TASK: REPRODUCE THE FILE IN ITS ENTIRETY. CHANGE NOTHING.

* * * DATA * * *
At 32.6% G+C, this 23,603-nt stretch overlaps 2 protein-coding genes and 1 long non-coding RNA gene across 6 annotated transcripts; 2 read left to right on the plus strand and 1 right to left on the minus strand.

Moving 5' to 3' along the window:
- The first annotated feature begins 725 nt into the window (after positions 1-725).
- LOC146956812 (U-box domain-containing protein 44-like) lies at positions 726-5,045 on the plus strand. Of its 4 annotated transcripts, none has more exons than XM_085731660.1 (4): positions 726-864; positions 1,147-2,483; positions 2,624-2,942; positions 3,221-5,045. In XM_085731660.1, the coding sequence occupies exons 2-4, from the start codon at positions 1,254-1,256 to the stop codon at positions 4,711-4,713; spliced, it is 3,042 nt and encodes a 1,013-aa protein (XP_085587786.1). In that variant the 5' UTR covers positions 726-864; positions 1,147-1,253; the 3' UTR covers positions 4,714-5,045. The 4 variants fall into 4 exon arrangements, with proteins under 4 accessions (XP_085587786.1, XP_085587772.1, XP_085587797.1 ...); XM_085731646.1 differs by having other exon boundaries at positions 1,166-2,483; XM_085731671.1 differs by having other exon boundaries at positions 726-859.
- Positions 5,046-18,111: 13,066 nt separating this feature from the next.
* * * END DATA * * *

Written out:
At 32.6% G+C, this 23,603-nt stretch overlaps 2 protein-coding genes and 1 long non-coding RNA gene across 6 annotated transcripts; 2 read left to right on the plus strand and 1 right to left on the minus strand.

Moving 5' to 3' along the window:
- The first annotated feature begins 725 nt into the window (after positions 1-725).
- LOC146956812 (U-box domain-containing protein 44-like) lies at positions 726-5,045 on the plus strand. Of its 4 annotated transcripts, none has more exons than XM_085731660.1 (4): positions 726-864; positions 1,147-2,483; positions 2,624-2,942; positions 3,221-5,045. In XM_085731660.1, the coding sequence occupies exons 2-4, from the start codon at positions 1,254-1,256 to the stop codon at positions 4,711-4,713; spliced, it is 3,042 nt and encodes a 1,013-aa protein (XP_085587786.1). In that variant the 5' UTR covers positions 726-864; positions 1,147-1,253; the 3' UTR covers positions 4,714-5,045. The 4 variants fall into 4 exon arrangements, with proteins under 4 accessions (XP_085587786.1, XP_085587772.1, XP_085587797.1 ...); XM_085731646.1 differs by having other exon boundaries at positions 1,166-2,483; XM_085731671.1 differs by having other exon boundaries at positions 726-859.
- Positions 5,046-18,111: 13,066 nt separating this feature from the next.